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Home / Reviews / Wearables / Health and fitness / Garmin Vivosmart 5 review: a pared-back tracker that’s tricky to tap

Garmin Vivosmart 5 review: a pared-back tracker that’s tricky to tap

Is Garmin’s fifth-gen fitness band worthy of your wrist?

Garmin Vivosmart 5 review

Four years is a long time to wait for a follow-up. Like Adele’s 30, Craig’s No Time To Die and Liverpool’s latest FA Cup win, the Garmin Vivosmart 5 took its sweet time to arrive. But it’s here now. So on to the next question: is it any good?

At first glance, the fifth-generation of Garmin’s lightweight fitness tracker isn’t drastically different from its predecessor. It’s still a pared-back band with a dinky display, seven-day battery life and an arsenal of activity tracking tools. But competition is hotter today than when the Vivosmart 4 first competed for wrist space.

Are swappable bands, a physical button and a larger OLED screen enough to make up for a monochrome readout, fiddly interface and lack of in-built GPS? Or is the now-discounted Fitbit Charge 5 a better bet for daily data? We strapped on the Vivosmart 5 for a fortnight to find out.

Garmin Vivosmart 5: design & build

Garmin Vivosmart 5 design & buiild

Like the Vivosmart 4 before it, Garmin’s updated tracker keeps things lightweight and low-profile. Shipped in two sizes to fit wrists big and small, both variants sit neatly at 10.7mm slim. And at less than 27g for the larger band, the Vivosmart 5 won’t add ballast beneath your sleeve.

In fact, you’ll readily forget that you’re wearing it – partly because it’s comfortably streamlined and partly because it looks generic. With a polycarbonate case skinned in silicone, it jogs squarely down the middle of the road. Could the uninitiated pick Garmin’s tracker out of a line-up with recent Xiaomi and Huawei bands? The jury’s out – but perhaps that’s no bad thing, particularly if you prefer your wristwear understated.

It’s not all black and white, either: there’s a Cool Mint option for those keen to coordinate with their Pantone activewear. And unlike the fixed bands of the Vivosmart 4, straps are swappable on the Vivosmart 5. Simply push out the main pod and you can switch up colours to suit the season – no pin-poking necessary.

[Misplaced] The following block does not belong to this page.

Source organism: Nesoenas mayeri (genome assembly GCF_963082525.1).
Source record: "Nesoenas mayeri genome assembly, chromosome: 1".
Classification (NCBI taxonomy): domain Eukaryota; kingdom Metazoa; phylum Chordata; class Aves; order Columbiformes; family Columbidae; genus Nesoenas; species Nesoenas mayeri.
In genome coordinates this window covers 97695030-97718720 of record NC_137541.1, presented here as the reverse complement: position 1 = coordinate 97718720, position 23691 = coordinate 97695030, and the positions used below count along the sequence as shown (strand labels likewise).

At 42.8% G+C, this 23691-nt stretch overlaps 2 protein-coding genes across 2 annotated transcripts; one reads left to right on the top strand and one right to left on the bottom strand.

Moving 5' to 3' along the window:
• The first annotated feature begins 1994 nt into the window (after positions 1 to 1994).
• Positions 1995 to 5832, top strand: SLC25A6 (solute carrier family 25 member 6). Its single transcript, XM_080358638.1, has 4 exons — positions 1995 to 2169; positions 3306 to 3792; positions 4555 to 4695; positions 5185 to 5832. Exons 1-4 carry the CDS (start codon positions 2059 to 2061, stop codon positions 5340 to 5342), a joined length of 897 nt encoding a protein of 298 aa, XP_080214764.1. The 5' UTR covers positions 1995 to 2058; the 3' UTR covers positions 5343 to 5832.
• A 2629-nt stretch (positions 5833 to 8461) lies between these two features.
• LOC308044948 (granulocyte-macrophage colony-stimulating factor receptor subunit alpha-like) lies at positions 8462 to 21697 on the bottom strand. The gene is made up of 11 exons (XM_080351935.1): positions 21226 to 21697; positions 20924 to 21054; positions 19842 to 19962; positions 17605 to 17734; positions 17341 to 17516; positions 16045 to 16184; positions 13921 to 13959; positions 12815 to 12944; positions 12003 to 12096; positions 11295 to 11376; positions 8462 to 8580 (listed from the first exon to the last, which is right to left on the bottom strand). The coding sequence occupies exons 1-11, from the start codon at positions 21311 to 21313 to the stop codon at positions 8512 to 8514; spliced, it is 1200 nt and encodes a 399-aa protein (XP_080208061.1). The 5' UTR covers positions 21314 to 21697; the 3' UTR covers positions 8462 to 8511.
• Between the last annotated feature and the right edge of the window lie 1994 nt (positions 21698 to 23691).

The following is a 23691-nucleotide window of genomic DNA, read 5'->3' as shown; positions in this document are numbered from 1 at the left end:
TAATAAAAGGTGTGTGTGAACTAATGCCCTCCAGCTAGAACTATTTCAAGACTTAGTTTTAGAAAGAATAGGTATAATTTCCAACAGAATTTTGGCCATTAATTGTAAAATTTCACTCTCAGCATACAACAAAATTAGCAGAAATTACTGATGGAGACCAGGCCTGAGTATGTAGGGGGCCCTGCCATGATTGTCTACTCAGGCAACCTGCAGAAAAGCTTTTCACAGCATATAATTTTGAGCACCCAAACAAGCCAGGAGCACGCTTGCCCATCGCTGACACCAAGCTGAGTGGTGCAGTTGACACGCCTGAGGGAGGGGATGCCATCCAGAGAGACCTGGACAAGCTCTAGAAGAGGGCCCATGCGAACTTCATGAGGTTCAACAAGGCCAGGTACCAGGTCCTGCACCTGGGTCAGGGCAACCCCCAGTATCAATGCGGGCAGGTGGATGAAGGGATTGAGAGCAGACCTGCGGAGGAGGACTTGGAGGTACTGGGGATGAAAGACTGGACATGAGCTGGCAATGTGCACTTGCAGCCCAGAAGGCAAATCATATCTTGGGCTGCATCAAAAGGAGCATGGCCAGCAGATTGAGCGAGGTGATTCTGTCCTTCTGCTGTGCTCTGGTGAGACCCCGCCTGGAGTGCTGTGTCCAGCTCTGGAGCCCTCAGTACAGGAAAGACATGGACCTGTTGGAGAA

Fitted securely in place, the tracking package feels sturdy enough. You won’t mistake the acrylic screen coating for something more premium – no sapphire glass here – but the Vivosmart 5 seems fit to survive a few scrapes. It’s swim-proof too, so you’ve no need to fear sudden downpours while you pound around town.

Garmin Vivosmart 5: screen & interface

Front and centre on the Vivosmart 5 is an OLED touchscreen that’s some 66% bigger than before. While that sounds like a sizeable increase, the Vivosmart 4’s display was tiny to start with. Which means the updated version is still a pretty miniature readout, measuring just 0.41×0.73in.

It’s also a monochrome number, with an 88×154 resolution. That’s sharper than the Vivosmart 4, but compared to the vibrant AMOLED panel found on the Fitbit Charge 5, the Vivosmart 5 feels like something from a different era. There’s no always-on display option, either – so you’ll need to flick your wrist or hit the button (below) to wake it.

Garmin’s designers have done admirably to create an interface which squeezes a lot of data onto the dinky display, often helped by the use of scrolling text. But it’s not ideal. Widgets are fine for quick glances, but smartphone notifications can feel cramped, with some squinting required to read them.

The touchscreen itself is also fiddly for bigger fingers. Swiping between widget screens is easy and swift, but you’ll need to get your taps on target – which can be tricky when you’re halfway through a sweaty session. What helps here is the button which lives on the front of the Vivosmart 5: gone is the capacitive touch surface of before, in favour of a physical input.